MPs vote in Widmer-Schlumpf as president

Switzerland ushered in a new government on Wednesday, with its popular finance minister and new president successfully fending off attempts by a far-right party to claim a second cabinet seat.

MPs vote in Widmer-Schlumpf as president
Swiss Federal Chancellry (File)

The parliament re-elected six out of seven members of the Federal Council, maintaining Bern’s previous power share among five of the country’s political parties.

Finance Minister Eveline Widmer-Schlumpf of the centre-right Conservative Democrats held onto her seat and was selected to replace outgoing leader, Social Democrat Micheline Calmy-Rey, as president for the coming year.

The cabinet vote was a blow for the far right Swiss People’s Party (SVP), which had been eager to boost its representation in government given that it is the country’s largest political party.

It has just one seat on the Federal Council while smaller parties have two.

Widmer-Schlumpf, 55, was elected to the cabinet as an SVP member in 2007 but following a split she and other parliamentarians went on to form their own Conservative Democrats.

Thanks to her popularity she not only remains in government but won the top post, even though her party is too small to hold a ministerial portfolio.

The presidency is rotated each year among members of the cabinet and it is a largely symbolic role.

Following the vote SVP lawmaker Hans Fehr said the traditional power share agreement was “broken” while other parties voiced their support for Widmer-Schlumpf’s re-election.

“It’s good news for Switzerland’s stability,” said Christian Democrats head Christophe Darbelley.

Conservative Democrat president Hans Grunder said he was “relieved and very happy” with the outcome.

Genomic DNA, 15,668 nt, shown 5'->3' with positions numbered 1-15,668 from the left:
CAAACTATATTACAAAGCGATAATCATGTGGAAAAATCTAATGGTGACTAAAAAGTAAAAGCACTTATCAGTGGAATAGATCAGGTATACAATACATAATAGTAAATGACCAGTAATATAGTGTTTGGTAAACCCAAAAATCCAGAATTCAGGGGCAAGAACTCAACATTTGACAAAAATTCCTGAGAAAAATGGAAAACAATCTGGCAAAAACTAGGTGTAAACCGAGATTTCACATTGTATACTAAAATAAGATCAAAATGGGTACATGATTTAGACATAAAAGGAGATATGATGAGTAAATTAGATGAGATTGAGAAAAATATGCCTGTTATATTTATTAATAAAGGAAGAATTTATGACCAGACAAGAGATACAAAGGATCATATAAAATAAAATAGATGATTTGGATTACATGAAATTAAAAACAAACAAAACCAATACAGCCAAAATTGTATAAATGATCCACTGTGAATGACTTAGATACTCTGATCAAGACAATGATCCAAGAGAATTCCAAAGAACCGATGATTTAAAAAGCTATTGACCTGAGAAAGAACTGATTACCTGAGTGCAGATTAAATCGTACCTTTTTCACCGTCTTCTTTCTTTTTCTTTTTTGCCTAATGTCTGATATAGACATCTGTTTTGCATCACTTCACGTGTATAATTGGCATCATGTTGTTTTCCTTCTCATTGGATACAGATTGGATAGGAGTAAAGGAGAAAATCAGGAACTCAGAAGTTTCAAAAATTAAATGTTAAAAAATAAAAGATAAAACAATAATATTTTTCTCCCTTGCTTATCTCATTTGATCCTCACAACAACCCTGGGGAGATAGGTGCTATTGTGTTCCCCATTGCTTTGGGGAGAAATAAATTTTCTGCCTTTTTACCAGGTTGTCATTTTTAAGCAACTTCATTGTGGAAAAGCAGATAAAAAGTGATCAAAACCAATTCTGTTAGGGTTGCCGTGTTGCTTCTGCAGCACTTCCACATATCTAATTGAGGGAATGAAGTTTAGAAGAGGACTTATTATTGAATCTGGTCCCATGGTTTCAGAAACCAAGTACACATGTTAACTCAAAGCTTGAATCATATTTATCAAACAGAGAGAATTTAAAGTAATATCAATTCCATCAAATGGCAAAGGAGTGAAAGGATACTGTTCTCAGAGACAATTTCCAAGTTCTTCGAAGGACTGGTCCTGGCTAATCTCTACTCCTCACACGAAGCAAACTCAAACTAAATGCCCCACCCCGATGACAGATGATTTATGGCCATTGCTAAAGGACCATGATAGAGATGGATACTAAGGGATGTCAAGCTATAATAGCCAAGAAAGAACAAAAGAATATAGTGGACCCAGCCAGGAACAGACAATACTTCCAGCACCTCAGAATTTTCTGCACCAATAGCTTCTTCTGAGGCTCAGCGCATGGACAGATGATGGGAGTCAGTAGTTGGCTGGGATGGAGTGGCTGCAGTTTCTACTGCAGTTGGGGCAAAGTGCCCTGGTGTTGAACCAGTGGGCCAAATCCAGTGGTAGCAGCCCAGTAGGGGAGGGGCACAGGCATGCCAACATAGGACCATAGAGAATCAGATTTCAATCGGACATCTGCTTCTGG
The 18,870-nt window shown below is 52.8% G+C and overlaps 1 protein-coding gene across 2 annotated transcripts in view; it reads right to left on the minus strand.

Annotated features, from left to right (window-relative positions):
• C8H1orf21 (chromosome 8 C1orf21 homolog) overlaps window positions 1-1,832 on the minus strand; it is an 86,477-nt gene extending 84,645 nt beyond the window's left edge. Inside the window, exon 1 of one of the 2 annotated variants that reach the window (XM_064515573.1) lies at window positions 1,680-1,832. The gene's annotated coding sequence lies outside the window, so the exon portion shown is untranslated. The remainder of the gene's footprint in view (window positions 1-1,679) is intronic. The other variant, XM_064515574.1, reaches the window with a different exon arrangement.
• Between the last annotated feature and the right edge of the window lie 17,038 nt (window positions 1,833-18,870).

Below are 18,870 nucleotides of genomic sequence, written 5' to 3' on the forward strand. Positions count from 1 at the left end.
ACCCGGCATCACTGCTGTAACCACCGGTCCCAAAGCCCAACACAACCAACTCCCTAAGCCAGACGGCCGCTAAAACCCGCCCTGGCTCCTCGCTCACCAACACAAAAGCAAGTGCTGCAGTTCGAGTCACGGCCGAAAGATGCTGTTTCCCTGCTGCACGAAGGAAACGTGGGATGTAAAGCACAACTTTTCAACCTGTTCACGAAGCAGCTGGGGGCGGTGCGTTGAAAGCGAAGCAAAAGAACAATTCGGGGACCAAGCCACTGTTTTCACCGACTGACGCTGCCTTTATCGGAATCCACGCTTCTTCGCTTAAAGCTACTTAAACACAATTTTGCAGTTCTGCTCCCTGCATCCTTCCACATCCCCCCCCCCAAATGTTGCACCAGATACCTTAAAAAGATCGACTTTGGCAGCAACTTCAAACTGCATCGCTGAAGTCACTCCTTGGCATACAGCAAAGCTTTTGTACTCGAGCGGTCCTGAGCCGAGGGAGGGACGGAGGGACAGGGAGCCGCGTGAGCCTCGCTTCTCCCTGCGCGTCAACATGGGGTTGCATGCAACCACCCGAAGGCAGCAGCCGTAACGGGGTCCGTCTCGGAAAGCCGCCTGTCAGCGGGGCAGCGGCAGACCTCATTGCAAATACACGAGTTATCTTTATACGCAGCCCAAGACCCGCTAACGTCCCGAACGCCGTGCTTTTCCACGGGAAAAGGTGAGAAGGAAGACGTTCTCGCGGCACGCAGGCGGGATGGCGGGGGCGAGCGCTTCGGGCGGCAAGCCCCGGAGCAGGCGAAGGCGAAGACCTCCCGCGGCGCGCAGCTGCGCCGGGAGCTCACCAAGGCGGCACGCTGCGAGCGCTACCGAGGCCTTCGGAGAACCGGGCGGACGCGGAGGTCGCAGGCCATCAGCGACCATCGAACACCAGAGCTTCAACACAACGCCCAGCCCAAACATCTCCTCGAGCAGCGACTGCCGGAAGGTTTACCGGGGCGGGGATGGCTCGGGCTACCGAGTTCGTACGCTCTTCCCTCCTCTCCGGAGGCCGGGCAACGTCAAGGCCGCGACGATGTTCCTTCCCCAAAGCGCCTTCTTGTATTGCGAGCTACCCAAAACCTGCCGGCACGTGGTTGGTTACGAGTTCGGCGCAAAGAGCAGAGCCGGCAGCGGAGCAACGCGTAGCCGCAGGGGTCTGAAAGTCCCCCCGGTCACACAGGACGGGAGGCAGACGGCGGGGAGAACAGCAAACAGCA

“It’s a good sign for the next four years when many challenges await us,” said Grunder.

The new government enters into office amid concerns over a slowing economy.

While Switzerland is relatively cushioned against the kind of debt problems that have beset eurozone nations, it is suffering from the fallout.

Its economy is highly dependent on exports, which are suffering as demand drops in Europe.

This is exacerbated by the relative strength of the Swiss franc against the euro and the dollar.

The government on Tuesday cut its 2012 growth forecast to 0.5 percent from 0.9 percent, citing the eurozone crisis as a factor.

Calmy-Rey’s seat on the cabinet was filled by fellow Socialist Alain Berset following the Federal Assembly vote.

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Luxembourg urges fight to guard banking centres

Financial centres such as London, Singapore and Switzerland should hit back after being on the receiving end of attacks over banking secrecy, Luxembourg's Finance Minister Luc Frieden says.

Luxembourg urges fight to guard banking centres
Luxembourg Finance Minister Luc Friedan. Photo: Government of Luxembourg

Luxembourg, which has come under pressure over its role as a tax haven, must step up cooperation with its peers to protect the right of client confidentiality, Frieden said on Tuesday.

He made the remarks after meeting with Swiss President Eveline Widmer-Schlumpf, who is also Switzerland's finance minister.

“We need to step up coordination with other financial centres and come to a common understanding on client secrecy,” Frieden said.

At the same time, they would also have to meet “indispensable and absolutely necessary” standards of honesty on tax matters, he added.

“It is all about better protecting the privacy of clients,” he said, speaking alongside the visiting Widmer-Schlumpf.

Financial centres such as Luxembourg and Switzerland have been on the defensive since the global financial crisis in 2008 on charges that their secrecy laws made money flows harder to track, so enabling tax evasion.
Increased cooperation now should go beyond the issue of privacy since “there were other regulatory initiatives which we we need to come together on,” Frieden said.

“In a crisis, many states looked only to their national markets,” he said.

“We need to show that international financial centres are needed.”

Clients now come to Luxembourg or Switzerland not for secrecy or tax avoidance but to benefit from the financial services they provide, he said.

Widmer-Schlumpf made a similar point.

“We work with money that has been notified to the fiscal authorities and we should build our business model on the . . . quality of our financial services.”

Frieden noted that he had just begun talks with the US authorities so as to comply with the Foreign Account Tax Compliance Act (FATCA) which allows for an exchange of information on the assets of US citizens living abroad.